Indie Economics

Thank the Japanese Prime Minister for that new car deal

David Brancaccio Sep 23, 2014

When I first figured out that the most popular car in the U.S. costs the same now as it did 25 years ago when Marketplace first went on the air, I was as astonished as I assume you are.

We have been looking at the weird, wonderful but sometimes destructive ways that prices have moved in the last quarter century. When it comes to cars, it has been an article of faith that 2014 cars have so much more sophisticated stuff bolted to them that they must be more expensive.

The 1989 Honda Accord for instance had no airbags at all. ABS braking? Forgettaboutit. The entry level DX sedan didn’t come standard with air conditioning. You had to roll down the windows. Its engine generated just 98 little horses. It did come with doors and a steering wheel, however, and luxurious power steering.

The sticker price for that base Honda Accord in 1989 was $11,700. These days, the cheapest Accord has airbags galore, AC standard, Bluetooth, power windows. Its got 185 horses, its fuel economy is much better, and it’s even just about a foot longer. But it lists for $21,955. The price of the extras that accumulated over the years.

Or is it?

Adjust for inflation and the 2014 Honda Accord is like $11,445 back in 1989. In other words, the fancy new Accord is selling for a few hundred dollars cheaper than its more Spartan predecessor back when the first President Bush was in the Oval Office.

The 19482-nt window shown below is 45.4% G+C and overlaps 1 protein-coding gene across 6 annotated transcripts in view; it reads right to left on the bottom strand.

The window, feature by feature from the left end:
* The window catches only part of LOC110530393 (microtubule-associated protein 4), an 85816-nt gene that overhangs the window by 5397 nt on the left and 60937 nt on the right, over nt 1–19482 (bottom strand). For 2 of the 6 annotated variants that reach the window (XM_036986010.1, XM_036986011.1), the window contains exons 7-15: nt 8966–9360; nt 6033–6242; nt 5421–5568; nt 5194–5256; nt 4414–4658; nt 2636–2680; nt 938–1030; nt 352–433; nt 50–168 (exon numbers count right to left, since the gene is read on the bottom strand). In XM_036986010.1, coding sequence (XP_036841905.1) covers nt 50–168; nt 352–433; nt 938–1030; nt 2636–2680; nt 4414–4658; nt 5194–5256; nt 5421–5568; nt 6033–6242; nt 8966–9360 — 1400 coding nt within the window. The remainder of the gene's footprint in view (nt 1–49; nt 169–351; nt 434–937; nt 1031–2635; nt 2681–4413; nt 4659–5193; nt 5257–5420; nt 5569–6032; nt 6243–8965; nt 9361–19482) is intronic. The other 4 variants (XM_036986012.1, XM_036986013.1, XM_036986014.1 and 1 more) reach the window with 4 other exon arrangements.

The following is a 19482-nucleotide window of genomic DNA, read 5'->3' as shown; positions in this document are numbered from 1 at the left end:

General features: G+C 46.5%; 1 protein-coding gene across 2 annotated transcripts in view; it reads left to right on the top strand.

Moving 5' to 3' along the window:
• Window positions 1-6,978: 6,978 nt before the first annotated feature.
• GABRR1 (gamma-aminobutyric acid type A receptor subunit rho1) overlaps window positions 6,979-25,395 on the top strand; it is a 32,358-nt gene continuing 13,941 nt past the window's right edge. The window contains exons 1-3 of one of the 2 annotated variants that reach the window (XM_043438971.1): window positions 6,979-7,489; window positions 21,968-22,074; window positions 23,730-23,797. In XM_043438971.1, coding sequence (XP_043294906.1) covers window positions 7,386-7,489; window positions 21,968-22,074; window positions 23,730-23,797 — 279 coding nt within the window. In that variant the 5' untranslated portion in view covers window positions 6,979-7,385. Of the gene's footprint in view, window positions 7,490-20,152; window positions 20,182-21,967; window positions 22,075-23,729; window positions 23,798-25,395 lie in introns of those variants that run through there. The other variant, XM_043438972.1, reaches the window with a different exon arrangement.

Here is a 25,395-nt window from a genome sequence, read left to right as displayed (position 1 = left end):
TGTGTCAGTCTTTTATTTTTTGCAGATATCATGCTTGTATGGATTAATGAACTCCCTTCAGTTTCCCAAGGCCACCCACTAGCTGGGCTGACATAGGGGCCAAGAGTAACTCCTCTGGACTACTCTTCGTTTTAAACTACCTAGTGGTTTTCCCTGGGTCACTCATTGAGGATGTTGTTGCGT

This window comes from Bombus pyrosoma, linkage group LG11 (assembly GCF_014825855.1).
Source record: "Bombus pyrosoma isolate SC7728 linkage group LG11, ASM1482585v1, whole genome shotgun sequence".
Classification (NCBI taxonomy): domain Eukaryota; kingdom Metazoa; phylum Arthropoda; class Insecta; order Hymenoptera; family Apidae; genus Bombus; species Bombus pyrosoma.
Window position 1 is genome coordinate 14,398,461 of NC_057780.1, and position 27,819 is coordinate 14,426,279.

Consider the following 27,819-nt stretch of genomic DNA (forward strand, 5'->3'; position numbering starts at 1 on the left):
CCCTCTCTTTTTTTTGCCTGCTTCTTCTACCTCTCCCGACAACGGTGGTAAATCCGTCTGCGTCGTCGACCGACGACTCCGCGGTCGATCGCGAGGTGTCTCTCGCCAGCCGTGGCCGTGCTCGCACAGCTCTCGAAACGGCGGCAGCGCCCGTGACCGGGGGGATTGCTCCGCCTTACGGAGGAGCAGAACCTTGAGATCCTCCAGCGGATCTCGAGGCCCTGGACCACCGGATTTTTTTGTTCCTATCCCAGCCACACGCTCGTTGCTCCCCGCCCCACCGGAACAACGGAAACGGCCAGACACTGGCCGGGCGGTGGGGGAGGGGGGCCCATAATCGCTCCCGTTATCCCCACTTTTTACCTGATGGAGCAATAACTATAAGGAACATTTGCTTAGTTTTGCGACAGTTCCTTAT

Since we didn’t just fall off the turnip truck however, we know that the cost of a car is not just the cost of a car. What happens to the total cost of driving a mid-sized sedan like the Accord over the last 25 years? The results of that analysis were also a surprise and they’re here. Not to ruin the suspense, but while gas, maintenance insurance, taxes/title are more expensive now, the cost of borrowing money to buy a car is much, much lower now. Depreciation is also less as cars get better and last longer.

But I haven’t forgotten I mentioned the Japanese Prime Minister in the headline. What does Mr. Shinzo Abe have to do with any of this? Maybe nothing, maybe a lot. One veteran economist I talked to about how the 1989 and 2014 Honda Accord cost the same reminded me that Honda is based in Japan. Prime Minister Abe’s economic stimulus program known as Abenomics has had the effect of weakening the Japanese currency. Even though the modern Honda Accord is assembled in Ohio, the low yen/high dollar means that Honda can keep the Accord’s price low, in part because the same amount of dollars generates more yen when the profits are sent back to Japan. This economist told me that Honda’s competitor Ford grumbles about this and estimates the low yen these days lets Honda sells the Accord for a few thousand dollars less than a U.S.-based car company.

The thing is, Mr. Abe has only been running things since very late 2012 and his Abenomics have held sway since last year. And those Accords have been awfully competitive contenders in the U.S. car market for decades.

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